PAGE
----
Caroline Kelly’s home. Cabin near Lake Glass. Caroline shares the cabin with Diana and her daughter Sharon, occupying the first floor with her sons, Jackie and Jason. Caroline’s on-again, off-again relationship with Diana, indicative of her confused sexual identity, and her frustrations as a single mother, are dramatized in the cozy cabin. Beside Caroline’s bed stands a loom where Caroline weaves shawls that she sells in a Lake Glass retail shop, her handwoven materials revealing the work she does throughout the novel with the strands of her psyche.
Hannah Burke’s home. Yellow Victorian house outside Lake Glass that Hannah shares with her husband, Arthur. The home is comfortable, suburban, and safe, but it, too, was a place of suffering when a carbon monoxide leak killed two of the Burkes’ children. The home reveals the novel’s vision of suffering, which arises in every place on the planet and affects everyone, including the affluent.
Mass General Hospital. Hospital in which Caroline works as an emergency room nurse and has daily contacts with suffering, particularly of the innocent: people injured in automobile accidents, women and children abused by men, families affected by natural disasters and accidents in their homes.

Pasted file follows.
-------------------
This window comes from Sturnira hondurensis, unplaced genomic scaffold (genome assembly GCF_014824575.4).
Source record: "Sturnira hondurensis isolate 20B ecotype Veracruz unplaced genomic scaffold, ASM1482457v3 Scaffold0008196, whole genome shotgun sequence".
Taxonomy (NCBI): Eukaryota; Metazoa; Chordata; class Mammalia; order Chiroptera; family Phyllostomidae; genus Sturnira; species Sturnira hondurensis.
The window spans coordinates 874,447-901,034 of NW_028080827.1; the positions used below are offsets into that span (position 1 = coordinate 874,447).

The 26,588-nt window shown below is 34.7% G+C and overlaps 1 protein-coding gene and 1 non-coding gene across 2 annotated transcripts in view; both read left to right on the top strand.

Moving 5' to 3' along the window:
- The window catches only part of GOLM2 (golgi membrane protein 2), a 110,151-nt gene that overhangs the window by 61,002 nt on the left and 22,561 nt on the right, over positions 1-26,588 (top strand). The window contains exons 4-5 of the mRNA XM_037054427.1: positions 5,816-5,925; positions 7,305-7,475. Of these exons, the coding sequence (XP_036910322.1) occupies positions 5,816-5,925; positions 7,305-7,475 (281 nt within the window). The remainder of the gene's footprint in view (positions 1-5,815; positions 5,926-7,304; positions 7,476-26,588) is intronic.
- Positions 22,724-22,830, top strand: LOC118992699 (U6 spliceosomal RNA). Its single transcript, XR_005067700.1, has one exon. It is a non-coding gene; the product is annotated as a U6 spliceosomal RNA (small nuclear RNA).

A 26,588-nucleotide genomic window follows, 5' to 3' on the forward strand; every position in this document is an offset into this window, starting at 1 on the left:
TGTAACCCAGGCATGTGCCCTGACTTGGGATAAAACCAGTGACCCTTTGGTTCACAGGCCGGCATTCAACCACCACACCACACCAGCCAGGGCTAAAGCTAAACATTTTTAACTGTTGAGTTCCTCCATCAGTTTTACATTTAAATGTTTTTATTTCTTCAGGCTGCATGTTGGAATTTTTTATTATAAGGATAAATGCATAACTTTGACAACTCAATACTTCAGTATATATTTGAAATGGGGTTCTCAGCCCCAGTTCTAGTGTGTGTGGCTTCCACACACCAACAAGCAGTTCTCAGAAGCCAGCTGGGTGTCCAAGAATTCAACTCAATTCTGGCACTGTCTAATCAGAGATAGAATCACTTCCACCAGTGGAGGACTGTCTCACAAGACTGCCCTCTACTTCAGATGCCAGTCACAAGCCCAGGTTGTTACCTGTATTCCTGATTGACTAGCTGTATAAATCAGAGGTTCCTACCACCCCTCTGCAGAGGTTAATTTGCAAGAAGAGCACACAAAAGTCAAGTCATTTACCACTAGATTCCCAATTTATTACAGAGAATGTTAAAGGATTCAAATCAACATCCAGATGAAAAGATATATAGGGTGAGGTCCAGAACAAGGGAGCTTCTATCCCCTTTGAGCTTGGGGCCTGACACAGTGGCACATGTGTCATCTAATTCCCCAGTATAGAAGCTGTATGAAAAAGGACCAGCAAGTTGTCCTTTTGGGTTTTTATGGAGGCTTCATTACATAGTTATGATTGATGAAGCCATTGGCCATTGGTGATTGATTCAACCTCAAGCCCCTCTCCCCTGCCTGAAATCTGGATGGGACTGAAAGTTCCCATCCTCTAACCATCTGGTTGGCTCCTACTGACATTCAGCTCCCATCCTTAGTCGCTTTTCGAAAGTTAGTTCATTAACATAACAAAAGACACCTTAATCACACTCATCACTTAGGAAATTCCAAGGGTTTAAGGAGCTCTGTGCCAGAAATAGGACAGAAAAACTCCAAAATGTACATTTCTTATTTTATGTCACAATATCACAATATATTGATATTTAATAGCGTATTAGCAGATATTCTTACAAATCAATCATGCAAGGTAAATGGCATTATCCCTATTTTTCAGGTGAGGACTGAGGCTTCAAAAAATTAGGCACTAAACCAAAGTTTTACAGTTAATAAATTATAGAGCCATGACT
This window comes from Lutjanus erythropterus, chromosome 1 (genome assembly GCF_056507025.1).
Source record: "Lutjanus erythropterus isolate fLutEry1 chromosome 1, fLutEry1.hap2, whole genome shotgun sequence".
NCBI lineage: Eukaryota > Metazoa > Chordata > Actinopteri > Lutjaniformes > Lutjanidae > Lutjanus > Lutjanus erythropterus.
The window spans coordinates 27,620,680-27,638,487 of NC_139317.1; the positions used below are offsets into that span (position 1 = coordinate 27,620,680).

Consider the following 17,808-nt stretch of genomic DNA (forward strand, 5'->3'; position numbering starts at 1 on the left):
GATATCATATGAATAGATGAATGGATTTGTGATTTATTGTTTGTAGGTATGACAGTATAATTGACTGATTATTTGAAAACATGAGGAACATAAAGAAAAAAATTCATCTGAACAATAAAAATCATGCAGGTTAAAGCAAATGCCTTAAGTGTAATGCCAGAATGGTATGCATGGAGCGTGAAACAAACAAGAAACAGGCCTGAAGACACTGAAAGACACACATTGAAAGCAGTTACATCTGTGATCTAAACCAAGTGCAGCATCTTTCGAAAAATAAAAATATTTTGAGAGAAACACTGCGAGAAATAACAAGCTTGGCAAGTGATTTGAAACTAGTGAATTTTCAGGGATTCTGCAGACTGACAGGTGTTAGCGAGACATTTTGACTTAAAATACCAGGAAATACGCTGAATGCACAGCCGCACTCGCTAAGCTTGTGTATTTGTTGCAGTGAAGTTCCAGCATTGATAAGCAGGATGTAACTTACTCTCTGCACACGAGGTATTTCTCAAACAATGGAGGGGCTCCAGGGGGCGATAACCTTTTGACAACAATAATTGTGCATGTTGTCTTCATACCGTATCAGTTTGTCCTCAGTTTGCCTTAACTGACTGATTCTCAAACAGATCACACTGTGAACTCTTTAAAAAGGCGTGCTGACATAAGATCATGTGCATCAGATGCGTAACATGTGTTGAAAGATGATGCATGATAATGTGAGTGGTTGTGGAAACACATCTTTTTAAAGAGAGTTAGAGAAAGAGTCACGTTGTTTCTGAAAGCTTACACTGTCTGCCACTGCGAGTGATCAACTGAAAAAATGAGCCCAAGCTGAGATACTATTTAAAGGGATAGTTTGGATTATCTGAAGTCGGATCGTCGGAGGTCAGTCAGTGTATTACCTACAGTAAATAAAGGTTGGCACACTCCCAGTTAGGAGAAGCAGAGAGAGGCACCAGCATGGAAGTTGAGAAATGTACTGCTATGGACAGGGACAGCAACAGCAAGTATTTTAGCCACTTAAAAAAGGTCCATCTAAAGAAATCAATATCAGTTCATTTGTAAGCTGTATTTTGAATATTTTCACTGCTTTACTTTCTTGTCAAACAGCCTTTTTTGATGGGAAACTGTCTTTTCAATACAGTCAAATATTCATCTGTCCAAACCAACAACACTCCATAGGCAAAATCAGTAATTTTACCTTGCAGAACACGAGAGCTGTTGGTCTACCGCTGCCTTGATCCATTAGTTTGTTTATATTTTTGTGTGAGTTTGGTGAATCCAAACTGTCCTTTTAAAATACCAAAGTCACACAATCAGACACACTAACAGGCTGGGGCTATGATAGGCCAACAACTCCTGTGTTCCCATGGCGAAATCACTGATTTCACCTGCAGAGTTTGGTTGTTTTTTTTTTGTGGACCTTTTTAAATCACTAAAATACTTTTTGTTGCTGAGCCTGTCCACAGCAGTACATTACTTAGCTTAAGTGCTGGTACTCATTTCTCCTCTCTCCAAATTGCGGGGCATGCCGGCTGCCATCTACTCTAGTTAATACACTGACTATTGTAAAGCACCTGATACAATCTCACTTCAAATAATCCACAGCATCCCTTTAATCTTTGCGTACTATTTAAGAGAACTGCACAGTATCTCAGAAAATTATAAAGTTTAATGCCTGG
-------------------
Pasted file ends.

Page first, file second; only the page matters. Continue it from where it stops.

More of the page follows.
Lake Glass. Fictional New Hampshire town north of Boston, Massachusetts. Originally created as an outpost for fur traders and loggers, Lake Glass turned industrial in the mid-twentieth century with the development of factories, and was infused with new money in the 1960’s and 1970’s as a summer resort for the wealthy of Boston. The picturesque lake teems with wildlife but is also a place of destruction, as when Caroline helplessly watches a man commit suicide there. The novel opens with a description of a wintry Lake Glass and ends with details of summer life, revealing the thawing and opening to new life that Caroline has experienced.